Wisdom for Wives

"Be diligent to know the state of your flocks …"

Hide-the-Word Wednesday: Slow to Anger

Being a mother comes with so many blessings. There are the obvious ones, like kissing tiny toes, hearing first words, and watching little ones grow into young ladies and gentlemen who love the Lord. Parenting also teaches me so much about myself, for example, when I respond impatiently (OK, angrily) to ever-piling messes and never-ending bedtimes. My God, on the other hand, is slow to become angry with me.

The Lord is gracious and compassionate, slow to anger and rich in love. The Lord is good to all; he has compassion on all he has made.

photo credit: wikipedia.org


Aren’t you glad God isn’t like us?? What are your favorite “ways” of the Lord, that are not like our ways?

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Change for the Better?

coins

image credit: office.microsoft.com

Well!  Paying with cash this past week wasn’t as painful as I thought it would be!  As planned, I used my debit card for my weekly grocery trip, then got cash for any food purchases for the rest of the week (except for our anniversary dinner).  Not only did I spend about 20% less than I usually do on food in a week, the experiment was a wonderful lesson in delayed gratification. Here is how we did:

  1. No mid-week food shopping at the grocery store.  We didn’t run out of food, and had more than enough to eat for meals and in-between. It makes me wonder why I always feel the need for those extra stops.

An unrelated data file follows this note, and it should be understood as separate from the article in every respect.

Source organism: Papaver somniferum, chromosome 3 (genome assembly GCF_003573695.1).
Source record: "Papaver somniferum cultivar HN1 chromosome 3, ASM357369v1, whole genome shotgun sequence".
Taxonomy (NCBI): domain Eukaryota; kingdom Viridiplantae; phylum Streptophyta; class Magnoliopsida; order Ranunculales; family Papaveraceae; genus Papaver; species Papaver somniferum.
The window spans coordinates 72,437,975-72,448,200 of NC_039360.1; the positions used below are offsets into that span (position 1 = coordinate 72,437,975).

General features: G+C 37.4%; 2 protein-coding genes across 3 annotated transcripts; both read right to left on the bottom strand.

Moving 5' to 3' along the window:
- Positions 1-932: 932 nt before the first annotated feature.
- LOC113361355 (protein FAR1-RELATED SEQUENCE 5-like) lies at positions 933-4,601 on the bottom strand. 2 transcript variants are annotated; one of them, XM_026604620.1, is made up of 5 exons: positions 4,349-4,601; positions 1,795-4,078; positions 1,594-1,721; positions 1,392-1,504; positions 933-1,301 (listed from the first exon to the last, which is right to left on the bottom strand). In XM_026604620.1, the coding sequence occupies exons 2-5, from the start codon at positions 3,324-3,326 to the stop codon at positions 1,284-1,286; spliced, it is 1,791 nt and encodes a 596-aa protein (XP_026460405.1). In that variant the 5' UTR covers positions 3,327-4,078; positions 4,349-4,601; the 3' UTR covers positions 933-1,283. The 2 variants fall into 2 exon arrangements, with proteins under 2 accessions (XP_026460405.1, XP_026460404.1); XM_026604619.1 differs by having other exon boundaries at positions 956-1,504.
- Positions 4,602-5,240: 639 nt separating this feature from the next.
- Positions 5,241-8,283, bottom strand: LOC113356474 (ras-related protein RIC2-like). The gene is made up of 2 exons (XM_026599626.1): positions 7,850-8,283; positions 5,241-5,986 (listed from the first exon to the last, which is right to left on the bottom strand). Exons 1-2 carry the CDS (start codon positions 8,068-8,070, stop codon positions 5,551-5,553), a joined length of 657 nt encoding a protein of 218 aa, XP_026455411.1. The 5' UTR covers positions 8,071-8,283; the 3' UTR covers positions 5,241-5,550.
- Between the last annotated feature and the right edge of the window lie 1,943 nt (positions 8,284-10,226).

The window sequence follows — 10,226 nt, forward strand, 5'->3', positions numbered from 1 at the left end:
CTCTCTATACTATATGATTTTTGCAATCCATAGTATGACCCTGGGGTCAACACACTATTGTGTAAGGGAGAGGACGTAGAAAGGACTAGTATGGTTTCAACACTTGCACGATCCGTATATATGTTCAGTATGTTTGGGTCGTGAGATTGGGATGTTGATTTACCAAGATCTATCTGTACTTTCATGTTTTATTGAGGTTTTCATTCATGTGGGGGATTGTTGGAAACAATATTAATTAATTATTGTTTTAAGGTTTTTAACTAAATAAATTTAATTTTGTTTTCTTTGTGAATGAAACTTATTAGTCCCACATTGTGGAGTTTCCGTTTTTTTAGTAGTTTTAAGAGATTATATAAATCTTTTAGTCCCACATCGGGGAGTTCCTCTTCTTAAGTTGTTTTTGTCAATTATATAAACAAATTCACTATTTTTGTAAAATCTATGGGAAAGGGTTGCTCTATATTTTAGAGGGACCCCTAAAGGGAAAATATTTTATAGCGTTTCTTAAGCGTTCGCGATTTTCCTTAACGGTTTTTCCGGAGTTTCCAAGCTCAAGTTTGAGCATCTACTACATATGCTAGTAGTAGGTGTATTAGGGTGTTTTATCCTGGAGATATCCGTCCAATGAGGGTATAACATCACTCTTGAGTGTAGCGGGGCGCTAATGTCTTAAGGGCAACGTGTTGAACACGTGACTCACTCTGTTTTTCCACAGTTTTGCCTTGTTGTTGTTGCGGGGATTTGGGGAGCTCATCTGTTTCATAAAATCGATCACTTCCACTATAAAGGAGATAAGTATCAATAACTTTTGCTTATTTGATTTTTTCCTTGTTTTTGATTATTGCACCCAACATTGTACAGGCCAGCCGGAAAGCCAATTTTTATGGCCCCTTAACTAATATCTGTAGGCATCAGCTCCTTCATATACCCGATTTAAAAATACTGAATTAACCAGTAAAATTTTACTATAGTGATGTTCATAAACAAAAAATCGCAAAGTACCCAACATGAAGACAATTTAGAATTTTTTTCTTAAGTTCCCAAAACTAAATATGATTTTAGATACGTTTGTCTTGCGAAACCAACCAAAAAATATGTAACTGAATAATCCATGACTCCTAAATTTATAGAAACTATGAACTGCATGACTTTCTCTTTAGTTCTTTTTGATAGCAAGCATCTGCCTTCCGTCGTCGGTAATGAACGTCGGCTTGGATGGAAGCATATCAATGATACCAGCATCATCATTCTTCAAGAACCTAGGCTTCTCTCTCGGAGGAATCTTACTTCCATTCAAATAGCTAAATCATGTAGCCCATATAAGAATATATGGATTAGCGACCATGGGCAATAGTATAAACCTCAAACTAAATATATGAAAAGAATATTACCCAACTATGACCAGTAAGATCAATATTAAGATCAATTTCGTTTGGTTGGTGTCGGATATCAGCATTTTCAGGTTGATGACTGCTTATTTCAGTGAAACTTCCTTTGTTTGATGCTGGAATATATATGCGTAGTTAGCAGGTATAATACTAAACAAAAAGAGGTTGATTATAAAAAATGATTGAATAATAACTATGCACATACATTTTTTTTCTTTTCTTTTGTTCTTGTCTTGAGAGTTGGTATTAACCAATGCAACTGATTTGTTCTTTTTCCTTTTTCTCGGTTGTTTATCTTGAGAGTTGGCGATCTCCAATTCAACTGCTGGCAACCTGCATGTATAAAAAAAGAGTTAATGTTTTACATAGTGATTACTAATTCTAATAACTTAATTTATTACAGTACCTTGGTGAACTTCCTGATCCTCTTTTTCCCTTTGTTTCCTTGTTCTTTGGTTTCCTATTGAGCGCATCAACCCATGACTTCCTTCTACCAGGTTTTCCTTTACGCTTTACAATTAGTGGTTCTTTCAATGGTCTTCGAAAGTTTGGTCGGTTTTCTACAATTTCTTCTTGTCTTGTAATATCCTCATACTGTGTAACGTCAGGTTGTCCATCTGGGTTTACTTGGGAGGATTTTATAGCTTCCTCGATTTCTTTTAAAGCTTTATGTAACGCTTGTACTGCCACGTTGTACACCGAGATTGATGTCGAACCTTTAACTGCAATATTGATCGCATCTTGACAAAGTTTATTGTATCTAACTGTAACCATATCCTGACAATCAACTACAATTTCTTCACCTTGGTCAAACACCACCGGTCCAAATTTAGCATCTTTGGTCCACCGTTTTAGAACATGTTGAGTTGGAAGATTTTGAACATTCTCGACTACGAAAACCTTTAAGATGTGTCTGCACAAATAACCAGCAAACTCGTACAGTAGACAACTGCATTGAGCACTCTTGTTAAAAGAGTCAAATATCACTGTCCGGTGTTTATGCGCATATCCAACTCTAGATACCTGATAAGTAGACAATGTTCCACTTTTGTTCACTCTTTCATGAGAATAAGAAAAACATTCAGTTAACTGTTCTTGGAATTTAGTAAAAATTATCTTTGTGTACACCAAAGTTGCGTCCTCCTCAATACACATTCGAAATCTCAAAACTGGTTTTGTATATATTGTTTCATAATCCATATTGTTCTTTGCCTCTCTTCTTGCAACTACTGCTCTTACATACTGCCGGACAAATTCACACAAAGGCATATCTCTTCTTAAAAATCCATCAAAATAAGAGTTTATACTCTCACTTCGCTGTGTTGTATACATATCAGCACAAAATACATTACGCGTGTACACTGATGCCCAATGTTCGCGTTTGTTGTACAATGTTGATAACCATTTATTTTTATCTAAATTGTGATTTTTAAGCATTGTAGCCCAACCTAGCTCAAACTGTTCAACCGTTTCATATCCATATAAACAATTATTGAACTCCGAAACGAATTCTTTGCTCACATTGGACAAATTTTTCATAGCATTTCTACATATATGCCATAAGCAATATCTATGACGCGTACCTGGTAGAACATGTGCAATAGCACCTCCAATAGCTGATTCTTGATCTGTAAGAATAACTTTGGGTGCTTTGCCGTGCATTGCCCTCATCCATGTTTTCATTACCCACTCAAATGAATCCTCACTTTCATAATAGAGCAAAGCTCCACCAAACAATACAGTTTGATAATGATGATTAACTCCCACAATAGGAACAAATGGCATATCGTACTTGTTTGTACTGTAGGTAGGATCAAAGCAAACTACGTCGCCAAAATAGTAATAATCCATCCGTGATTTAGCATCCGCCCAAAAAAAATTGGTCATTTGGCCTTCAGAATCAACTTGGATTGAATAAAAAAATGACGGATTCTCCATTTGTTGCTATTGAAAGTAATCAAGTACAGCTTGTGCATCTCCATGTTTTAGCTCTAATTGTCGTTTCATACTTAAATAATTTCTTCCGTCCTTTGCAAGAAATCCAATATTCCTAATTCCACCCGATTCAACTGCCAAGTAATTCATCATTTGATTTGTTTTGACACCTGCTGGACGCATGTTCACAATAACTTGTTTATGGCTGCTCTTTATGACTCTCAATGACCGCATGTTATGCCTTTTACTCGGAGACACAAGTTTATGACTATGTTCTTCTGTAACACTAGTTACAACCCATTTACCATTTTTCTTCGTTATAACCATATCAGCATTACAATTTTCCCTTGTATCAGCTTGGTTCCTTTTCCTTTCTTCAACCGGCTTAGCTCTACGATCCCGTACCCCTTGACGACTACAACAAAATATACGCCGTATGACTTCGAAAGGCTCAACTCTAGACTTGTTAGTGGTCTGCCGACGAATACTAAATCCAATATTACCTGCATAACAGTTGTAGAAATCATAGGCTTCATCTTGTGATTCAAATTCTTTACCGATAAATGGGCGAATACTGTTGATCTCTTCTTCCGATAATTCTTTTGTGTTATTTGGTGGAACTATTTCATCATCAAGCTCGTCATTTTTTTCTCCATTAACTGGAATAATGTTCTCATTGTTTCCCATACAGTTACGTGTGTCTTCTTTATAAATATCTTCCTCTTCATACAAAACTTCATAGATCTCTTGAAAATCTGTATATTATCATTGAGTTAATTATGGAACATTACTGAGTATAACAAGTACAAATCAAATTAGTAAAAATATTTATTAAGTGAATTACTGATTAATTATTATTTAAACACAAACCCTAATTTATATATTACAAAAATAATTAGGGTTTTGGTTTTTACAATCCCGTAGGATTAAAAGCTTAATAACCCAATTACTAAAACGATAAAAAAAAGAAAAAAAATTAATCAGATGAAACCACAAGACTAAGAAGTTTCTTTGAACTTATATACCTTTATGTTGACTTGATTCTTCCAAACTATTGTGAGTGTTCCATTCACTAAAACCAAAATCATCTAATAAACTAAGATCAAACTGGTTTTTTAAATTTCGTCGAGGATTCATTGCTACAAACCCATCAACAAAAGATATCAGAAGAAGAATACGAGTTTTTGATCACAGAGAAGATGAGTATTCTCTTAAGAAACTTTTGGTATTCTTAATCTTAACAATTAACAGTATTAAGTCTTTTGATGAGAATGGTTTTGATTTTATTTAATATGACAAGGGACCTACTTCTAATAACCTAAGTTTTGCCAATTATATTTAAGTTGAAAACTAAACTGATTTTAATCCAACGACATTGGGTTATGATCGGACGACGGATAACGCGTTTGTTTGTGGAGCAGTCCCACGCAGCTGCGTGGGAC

2. No driving-thru to pass the time.  We have 50 minutes to fill while one of my kids is at an activity three times a week. Instead of amusing ourselves with food, we drove back home, ran errands, or one time we went inside to watch the lesson. (Earlier in the year, we would go to the playground to get some exercise ourselves. But with shorter says upon us, it’s too dark now.) The room was crowded, and my three-year-old wiggled like three-year-olds do, but it was a better use of our time than French fries.
  3. There was a lot less asking for treats. In fact, one evening after being out for errands near dinner time, I wanted to stop for a snack.  “But we didn’t ask!” one protested.  We weren’t going to a favorite spot, and he didn’t want to waste our limited funds on a place we didn’t like that much.  He wanted to save it. “Is this coming out of our food cash?” they wanted to know.  It did, and it honestly wasn’t worth it. The line was so long, we may have eaten sooner if we had just gone home.
  4. While there was less asking for treats, there was a great deal of discussion and planning of treats.  I would hear them say things like, “If we don’t get anything the rest of the week, we will have enough money for frozen yogurt on Saturday.”  That’s what they really wanted, and they were willing to wait for it, if required to.  When Saturday came and I handed over the last of the cash to pay for the yogurt, we were actually happy about it! It was a real treat, and we appreciated it.  I am always lecturing the kids about self-control, but I need to give them a chance to actually practice it!  And I need to practice it myself.